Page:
In Change Management, Project Management

Transforming Kings CollegeKing’s ‘Vision 2029’ strategy is to become a world top 20 institution. Currently ranked 36th, this Russell Group university has embarked on multiple, ambitious change programmes covering processes, systems, people and its estate to help it achieve its aspirations. Set against the background of increased student numbers, more demands on research, student satisfaction and competition around league table and NSS results there has never been a period of such unprecedented change.

King’s first staff survey in 2015 indicated strongly that staff did not feel change was managed well. This is not surprising given the amount of change thrust on the Higher Education sector over the last five years. One of the strategies to begin to address this was to embed change management into the Bush House programme; an ambitious capital estates programme to extend the Strand Campus into the former home of the BBC World Service.

King’s had never had a dedicated change management resource before and the small change team faced multiple challenges including a refuted vision and highly resistant academic stakeholders. Other challenges included establishing credibility, remit, scope, integration and benefits realisation, all requiring a tenacious and creative approach from the change team. Almost two years on with one third of the programme complete the change team have been able to demonstrate significant impact in supporting both academic and professional services staff transition into new ways of working.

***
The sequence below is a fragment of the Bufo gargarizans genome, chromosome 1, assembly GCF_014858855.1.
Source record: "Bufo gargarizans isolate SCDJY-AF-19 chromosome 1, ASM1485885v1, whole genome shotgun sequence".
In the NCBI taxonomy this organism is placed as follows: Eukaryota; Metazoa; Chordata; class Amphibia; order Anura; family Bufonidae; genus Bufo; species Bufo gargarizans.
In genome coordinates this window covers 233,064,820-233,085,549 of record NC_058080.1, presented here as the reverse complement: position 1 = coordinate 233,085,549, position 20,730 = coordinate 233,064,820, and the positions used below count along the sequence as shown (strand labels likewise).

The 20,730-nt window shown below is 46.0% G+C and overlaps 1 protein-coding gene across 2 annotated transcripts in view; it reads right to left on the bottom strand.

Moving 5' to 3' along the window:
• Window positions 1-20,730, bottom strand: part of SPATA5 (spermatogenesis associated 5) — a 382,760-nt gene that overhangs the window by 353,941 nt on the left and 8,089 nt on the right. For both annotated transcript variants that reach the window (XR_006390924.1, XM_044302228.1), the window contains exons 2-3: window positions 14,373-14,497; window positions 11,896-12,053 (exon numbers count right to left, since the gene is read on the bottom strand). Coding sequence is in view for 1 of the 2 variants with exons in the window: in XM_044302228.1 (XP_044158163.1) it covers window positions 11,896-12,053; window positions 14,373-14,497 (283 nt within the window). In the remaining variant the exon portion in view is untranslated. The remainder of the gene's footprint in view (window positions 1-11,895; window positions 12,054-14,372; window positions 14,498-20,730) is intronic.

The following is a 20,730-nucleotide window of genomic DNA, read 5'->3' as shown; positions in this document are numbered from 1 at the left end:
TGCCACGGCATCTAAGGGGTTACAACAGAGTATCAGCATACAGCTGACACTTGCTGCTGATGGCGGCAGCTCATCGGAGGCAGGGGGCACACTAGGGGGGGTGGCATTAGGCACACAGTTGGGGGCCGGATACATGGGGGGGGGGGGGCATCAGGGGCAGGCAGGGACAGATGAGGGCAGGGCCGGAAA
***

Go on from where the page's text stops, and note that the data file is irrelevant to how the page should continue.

Across the broader institution in order to support the 300+ staff delivering King’s transformation programmes, the Transformation Network was established to provide training and networking opportunities. This network is part of a broader transformation around the Professional Strengthening agenda. For the first-time transformation was clearly defined as encompassing project management, change management and process improvement and training pathway was established from beginner to practitioner status across all areas. With the absence of formal portfolio management at King’s this network has supported the gathering of key programme information to start to fully understand the breadth and depth of transformation. It has also started the development of a common language around definitions, templates and methods of delivery.

You can hear more about the journey, challenges and lessons learnt around embedding change management at King’s at PMI Synergy, 2nd November.

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